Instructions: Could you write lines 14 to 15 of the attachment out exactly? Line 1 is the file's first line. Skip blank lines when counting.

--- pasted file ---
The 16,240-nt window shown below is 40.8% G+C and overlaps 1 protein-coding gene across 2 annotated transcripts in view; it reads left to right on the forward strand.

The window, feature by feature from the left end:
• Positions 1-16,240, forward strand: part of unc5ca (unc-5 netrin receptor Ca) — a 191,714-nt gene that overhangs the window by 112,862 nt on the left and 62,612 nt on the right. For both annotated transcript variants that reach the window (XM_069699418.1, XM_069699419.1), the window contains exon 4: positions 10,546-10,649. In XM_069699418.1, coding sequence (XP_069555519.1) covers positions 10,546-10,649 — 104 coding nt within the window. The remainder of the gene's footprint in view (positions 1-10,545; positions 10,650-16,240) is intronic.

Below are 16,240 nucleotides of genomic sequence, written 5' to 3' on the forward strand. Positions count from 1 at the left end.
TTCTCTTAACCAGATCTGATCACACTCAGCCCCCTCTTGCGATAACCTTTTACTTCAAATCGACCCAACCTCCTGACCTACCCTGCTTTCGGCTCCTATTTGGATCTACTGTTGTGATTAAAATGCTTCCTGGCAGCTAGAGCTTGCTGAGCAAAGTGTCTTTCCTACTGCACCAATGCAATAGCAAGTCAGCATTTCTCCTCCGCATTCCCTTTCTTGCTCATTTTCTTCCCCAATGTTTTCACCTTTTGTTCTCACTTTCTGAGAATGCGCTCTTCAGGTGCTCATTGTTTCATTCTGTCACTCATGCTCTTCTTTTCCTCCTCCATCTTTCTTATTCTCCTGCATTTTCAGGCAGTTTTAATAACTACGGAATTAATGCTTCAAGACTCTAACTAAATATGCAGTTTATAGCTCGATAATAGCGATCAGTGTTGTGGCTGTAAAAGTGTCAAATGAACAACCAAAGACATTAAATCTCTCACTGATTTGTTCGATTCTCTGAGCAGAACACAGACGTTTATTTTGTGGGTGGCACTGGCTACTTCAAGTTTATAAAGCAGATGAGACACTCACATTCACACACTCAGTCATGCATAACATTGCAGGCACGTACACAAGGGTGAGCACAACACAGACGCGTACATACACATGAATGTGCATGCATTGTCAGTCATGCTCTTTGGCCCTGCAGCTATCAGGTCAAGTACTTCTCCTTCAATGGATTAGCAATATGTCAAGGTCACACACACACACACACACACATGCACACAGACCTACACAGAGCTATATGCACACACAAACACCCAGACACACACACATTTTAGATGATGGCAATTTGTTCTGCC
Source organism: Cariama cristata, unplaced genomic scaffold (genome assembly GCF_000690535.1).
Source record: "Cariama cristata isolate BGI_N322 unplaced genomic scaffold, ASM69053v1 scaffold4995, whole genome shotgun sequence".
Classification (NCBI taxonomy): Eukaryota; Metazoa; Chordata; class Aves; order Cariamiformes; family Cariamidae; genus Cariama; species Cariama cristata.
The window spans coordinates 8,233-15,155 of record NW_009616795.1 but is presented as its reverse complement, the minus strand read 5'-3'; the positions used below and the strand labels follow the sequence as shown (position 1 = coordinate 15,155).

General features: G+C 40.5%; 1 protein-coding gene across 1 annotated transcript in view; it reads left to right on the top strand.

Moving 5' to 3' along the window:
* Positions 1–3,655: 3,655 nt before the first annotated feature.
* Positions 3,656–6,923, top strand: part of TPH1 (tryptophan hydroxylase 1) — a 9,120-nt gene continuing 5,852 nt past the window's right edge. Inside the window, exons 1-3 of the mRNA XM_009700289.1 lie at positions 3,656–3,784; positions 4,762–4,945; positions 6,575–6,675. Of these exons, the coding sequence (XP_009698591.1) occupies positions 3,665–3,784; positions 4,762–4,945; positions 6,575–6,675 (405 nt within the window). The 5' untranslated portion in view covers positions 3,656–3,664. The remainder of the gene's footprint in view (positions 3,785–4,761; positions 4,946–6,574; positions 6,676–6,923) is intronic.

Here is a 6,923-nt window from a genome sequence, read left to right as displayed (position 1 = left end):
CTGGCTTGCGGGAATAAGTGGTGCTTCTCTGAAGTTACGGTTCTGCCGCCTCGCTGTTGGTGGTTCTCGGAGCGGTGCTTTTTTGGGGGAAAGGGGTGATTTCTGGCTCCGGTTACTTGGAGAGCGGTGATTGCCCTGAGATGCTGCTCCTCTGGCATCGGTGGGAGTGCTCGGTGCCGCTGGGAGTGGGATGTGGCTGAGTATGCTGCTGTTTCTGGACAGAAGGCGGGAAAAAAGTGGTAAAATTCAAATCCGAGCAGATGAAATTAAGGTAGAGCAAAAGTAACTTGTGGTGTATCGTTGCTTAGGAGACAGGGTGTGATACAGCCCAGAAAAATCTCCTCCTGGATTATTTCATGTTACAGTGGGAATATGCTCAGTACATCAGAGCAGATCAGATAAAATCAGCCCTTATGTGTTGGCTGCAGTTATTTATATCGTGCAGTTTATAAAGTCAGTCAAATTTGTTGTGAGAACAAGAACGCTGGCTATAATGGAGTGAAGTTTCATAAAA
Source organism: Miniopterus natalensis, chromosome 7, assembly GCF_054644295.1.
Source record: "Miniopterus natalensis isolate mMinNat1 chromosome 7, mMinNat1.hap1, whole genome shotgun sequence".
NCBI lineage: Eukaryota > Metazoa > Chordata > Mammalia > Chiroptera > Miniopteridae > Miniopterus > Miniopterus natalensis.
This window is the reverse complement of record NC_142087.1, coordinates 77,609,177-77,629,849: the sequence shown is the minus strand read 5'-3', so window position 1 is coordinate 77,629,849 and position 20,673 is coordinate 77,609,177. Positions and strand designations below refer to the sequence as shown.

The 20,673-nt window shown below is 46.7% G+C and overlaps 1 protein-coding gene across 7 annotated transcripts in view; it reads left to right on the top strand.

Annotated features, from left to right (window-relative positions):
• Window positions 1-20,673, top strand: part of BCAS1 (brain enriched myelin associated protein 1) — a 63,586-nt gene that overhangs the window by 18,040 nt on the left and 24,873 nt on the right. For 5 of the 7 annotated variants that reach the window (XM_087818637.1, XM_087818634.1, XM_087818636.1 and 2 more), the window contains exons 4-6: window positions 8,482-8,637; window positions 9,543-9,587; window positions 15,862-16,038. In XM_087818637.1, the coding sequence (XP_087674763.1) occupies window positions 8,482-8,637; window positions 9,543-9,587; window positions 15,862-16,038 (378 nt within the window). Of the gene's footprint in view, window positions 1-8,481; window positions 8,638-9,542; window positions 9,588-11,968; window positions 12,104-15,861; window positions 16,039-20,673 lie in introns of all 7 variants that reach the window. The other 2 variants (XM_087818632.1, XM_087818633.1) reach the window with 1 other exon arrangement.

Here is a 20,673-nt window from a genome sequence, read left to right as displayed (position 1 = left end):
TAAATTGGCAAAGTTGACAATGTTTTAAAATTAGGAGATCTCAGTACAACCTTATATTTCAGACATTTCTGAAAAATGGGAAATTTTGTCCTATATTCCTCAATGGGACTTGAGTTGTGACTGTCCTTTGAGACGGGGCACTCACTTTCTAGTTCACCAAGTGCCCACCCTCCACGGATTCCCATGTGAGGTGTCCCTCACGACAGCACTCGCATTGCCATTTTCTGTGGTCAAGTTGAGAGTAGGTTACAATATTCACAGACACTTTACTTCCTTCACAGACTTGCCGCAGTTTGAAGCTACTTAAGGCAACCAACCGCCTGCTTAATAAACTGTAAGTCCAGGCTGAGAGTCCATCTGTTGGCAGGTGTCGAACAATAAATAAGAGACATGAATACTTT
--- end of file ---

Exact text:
Here is a 6,923-nt window from a genome sequence, read left to right as displayed (position 1 = left end):
CTGGCTTGCGGGAATAAGTGGTGCTTCTCTGAAGTTACGGTTCTGCCGCCTCGCTGTTGGTGGTTCTCGGAGCGGTGCTTTTTTGGGGGAAAGGGGTGATTTCTGGCTCCGGTTACTTGGAGAGCGGTGATTGCCCTGAGATGCTGCTCCTCTGGCATCGGTGGGAGTGCTCGGTGCCGCTGGGAGTGGGATGTGGCTGAGTATGCTGCTGTTTCTGGACAGAAGGCGGGAAAAAAGTGGTAAAATTCAAATCCGAGCAGATGAAATTAAGGTAGAGCAAAAGTAACTTGTGGTGTATCGTTGCTTAGGAGACAGGGTGTGATACAGCCCAGAAAAATCTCCTCCTGGATTATTTCATGTTACAGTGGGAATATGCTCAGTACATCAGAGCAGATCAGATAAAATCAGCCCTTATGTGTTGGCTGCAGTTATTTATATCGTGCAGTTTATAAAGTCAGTCAAATTTGTTGTGAGAACAAGAACGCTGGCTATAATGGAGTGAAGTTTCATAAAA